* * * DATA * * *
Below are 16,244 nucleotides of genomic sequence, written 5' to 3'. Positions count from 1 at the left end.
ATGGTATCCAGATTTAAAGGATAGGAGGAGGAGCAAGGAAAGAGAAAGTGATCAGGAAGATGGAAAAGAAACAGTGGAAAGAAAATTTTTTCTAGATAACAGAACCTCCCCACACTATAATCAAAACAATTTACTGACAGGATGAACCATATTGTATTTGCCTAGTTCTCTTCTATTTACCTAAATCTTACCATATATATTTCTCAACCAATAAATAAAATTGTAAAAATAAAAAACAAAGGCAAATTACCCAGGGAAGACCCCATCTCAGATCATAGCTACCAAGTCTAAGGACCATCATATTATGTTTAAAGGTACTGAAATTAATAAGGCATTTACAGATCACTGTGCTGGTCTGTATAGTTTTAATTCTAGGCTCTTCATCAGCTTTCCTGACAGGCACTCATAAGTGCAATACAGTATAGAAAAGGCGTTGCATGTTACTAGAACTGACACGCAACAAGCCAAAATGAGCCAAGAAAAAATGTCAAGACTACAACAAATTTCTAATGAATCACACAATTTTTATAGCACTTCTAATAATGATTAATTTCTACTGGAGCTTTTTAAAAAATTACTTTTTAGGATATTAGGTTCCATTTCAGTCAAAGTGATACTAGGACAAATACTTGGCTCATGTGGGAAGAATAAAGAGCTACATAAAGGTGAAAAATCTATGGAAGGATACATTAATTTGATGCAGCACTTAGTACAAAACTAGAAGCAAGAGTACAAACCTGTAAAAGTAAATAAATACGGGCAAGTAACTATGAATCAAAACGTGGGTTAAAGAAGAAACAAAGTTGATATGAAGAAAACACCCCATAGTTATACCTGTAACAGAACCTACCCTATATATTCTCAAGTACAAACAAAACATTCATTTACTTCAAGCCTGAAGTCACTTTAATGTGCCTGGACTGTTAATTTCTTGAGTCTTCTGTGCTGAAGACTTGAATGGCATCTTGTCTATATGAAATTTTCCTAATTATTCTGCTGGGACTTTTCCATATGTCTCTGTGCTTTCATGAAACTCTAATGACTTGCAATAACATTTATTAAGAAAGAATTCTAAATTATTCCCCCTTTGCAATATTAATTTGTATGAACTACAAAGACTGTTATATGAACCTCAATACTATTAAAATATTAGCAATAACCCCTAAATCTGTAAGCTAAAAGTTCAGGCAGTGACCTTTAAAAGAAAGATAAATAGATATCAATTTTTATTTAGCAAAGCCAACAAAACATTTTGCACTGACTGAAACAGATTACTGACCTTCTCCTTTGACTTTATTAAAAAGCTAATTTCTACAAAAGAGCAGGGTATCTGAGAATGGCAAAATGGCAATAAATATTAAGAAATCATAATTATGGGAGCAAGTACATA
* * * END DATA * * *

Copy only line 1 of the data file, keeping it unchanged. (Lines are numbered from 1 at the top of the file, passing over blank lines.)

Below are 16,244 nucleotides of genomic sequence, written 5' to 3'. Positions count from 1 at the left end.